Urbanization in Major Cities Offers Canadian Businesses Opportunities-Report from Dr. Sherry Cooper, BMO Financial Group
- Non-residential construction and population growth in major cities' downtown cores create business opportunities
TORONTO, ONTARIO--(Marketwire - Nov. 19, 2012) - While a slowdown in residential construction will play a role in moderating growth for Canadian businesses in 2013, a pickup in office/retail construction, combined with increased population density in major cities provide excellent opportunities for entrepreneurs, according to a special report from Dr. Sherry Cooper, Chief Economist, BMO Financial Group.
"The boom in non-residential construction represents a clear example of where opportunities lie for Canadian business," said Dr. Cooper. "The boom applies to both office buildings and shopping centres, as vacancy rates remain low and foreign businesses continue to pour into the country. Despite the enormous office construction in many cities, especially Toronto, space has been gobbled up and A-rated buildings are now planned in areas formerly considered undesirable."
Steve Murphy, head of commercial banking at BMO Bank of Montreal, notes that the strong commercial real estate fundamentals also extend to the owner-occupied market, where businesses own commercial properties for their own use.
"There is strong demand for these properties by users, who are often able to lease out part of the property for additional rental income," said Mr. Murphy. "Now may be a particularly good time for businesses to invest in commercial property for their own use," added Mr. Murphy.
Dr. Cooper also noted the explosion in the number of condominium towers, many of them small and comparatively affordable. "This helps create a readily available pool of well-educated younger workers happy to work downtown. This is not unique to Toronto and has been evident in Vancouver, Montréal and other major Canadian cities."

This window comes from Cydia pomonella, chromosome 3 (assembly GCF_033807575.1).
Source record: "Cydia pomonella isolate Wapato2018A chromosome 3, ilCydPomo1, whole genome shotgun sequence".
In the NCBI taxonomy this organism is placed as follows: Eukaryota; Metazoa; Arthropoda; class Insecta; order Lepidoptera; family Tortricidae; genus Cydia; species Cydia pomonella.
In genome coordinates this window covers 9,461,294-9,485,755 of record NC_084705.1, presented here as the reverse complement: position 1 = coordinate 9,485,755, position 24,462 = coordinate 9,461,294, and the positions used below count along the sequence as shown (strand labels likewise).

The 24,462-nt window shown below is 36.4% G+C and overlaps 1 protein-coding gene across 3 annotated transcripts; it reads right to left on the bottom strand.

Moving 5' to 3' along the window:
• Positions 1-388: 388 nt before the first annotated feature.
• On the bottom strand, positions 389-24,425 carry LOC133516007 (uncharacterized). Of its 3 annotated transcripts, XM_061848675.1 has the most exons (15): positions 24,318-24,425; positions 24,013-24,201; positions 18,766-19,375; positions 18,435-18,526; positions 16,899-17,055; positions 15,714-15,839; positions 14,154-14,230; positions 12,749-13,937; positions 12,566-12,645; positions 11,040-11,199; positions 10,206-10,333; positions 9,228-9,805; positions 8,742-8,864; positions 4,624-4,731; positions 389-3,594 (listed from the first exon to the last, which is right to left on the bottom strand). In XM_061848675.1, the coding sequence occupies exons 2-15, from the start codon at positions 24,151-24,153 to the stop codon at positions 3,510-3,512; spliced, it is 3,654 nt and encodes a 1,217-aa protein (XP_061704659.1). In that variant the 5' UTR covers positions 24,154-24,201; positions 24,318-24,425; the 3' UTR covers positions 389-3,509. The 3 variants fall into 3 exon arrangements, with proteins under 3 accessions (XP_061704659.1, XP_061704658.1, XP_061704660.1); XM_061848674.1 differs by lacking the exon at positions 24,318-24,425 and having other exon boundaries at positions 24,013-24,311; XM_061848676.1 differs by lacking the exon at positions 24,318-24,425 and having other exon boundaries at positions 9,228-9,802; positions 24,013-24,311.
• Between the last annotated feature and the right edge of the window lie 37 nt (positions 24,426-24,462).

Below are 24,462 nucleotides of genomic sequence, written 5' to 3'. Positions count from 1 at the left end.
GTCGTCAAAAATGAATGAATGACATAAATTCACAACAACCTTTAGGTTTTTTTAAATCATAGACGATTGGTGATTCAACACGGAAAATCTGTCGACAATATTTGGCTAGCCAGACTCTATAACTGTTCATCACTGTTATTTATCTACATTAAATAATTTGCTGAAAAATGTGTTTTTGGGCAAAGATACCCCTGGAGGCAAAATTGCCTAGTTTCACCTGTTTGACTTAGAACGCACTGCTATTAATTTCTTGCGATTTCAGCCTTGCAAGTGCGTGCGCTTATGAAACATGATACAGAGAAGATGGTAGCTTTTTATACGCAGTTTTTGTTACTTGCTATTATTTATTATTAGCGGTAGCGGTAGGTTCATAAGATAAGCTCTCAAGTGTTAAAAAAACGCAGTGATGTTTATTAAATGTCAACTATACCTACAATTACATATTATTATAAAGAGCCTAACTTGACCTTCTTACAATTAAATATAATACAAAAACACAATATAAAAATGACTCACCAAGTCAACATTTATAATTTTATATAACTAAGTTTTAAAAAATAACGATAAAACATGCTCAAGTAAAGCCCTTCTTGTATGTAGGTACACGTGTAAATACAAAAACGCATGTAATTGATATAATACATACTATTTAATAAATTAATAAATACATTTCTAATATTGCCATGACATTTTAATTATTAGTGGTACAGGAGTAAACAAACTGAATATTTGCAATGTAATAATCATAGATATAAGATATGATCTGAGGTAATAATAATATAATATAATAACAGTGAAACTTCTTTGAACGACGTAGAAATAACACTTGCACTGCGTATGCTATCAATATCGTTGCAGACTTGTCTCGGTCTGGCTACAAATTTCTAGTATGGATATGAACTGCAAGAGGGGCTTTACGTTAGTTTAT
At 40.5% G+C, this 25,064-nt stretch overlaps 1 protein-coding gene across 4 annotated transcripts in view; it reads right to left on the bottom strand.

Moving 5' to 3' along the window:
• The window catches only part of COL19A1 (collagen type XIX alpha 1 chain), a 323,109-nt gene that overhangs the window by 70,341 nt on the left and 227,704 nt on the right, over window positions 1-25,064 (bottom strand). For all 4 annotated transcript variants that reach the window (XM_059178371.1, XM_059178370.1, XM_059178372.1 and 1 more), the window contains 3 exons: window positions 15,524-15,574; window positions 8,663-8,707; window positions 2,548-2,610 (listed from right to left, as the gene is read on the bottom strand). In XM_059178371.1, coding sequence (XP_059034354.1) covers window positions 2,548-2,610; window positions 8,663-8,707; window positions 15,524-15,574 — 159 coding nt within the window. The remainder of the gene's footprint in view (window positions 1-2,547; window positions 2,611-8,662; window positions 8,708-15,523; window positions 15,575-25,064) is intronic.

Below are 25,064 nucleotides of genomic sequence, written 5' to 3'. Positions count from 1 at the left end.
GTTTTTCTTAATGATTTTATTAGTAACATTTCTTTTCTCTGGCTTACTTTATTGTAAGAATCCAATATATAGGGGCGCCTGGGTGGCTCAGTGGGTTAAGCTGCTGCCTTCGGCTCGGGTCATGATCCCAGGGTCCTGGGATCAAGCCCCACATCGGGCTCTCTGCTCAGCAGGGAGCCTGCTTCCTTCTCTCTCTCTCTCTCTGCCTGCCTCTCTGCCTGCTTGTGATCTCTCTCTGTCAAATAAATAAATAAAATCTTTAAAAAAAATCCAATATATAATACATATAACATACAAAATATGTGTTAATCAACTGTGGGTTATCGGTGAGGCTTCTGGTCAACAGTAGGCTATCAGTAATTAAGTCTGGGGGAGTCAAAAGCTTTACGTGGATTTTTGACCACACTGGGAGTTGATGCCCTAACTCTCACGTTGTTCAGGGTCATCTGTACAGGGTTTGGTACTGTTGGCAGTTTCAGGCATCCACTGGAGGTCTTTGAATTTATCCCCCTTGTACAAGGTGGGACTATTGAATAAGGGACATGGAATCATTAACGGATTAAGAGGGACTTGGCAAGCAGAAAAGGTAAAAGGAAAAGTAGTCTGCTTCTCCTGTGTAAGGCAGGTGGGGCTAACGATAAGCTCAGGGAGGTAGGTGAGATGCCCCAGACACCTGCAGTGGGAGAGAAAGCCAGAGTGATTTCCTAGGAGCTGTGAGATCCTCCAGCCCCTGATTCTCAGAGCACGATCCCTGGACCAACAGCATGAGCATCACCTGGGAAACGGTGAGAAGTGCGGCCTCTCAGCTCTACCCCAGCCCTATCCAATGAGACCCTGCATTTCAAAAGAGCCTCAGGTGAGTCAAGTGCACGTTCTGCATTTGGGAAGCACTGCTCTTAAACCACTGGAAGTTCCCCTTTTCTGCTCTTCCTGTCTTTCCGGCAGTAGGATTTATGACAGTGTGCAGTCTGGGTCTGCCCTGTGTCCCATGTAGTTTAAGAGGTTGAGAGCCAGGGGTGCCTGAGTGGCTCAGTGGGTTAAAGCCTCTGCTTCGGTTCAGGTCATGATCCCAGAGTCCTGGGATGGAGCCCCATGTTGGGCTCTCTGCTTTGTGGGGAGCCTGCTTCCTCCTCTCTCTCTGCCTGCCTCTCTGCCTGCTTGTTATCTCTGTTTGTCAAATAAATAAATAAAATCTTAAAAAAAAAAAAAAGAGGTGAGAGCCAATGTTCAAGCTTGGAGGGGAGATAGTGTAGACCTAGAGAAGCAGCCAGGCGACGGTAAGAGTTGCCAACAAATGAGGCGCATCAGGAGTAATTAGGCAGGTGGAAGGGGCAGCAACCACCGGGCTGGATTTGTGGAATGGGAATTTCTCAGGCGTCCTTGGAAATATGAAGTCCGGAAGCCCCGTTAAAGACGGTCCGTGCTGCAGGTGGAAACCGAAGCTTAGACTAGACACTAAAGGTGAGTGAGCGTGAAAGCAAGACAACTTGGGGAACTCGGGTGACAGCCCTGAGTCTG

Dr. Cooper noted some other positives:
- Immigration continues to be a major growth factor in major cities. Population density is rising as land-use restrictions limit the number of single-family homes and rent controls encourage condo-for-rental construction. The burdens placed on our roadways and public transportation systems, as well as the cost of gasoline and pollution, are encouraging people to live closer to workplace hubs.
- The continued urbanization of the population nearer to the downtown core boosts demand for a widespread array of personal and business goods and services. Large grocery chains are already opening up in downtown business centres and there is a remarkable proliferation of drug stores-larger and more glamorous than ever. Restaurants and fast food establishments in all price ranges are sprouting at an amazing rate and downtown shopping choices are expanding.
- Even families are moving downtown - hence the emergence of new toy stores and children's clothing shops. More downtown day care is needed as are schools, but that too will come. Many boomers are finding downtown living an attractive alternative for retirement or partial-retirement, close to the entertainment districts, medical offices and hospitals. Empty-nesters are looking for a pied-à-terre - their city dwelling - allowing them the luxury of a country cottage.
Paul Cunliffe, Toronto
Peter Scott, Toronto
Valerie Doucet, Montreal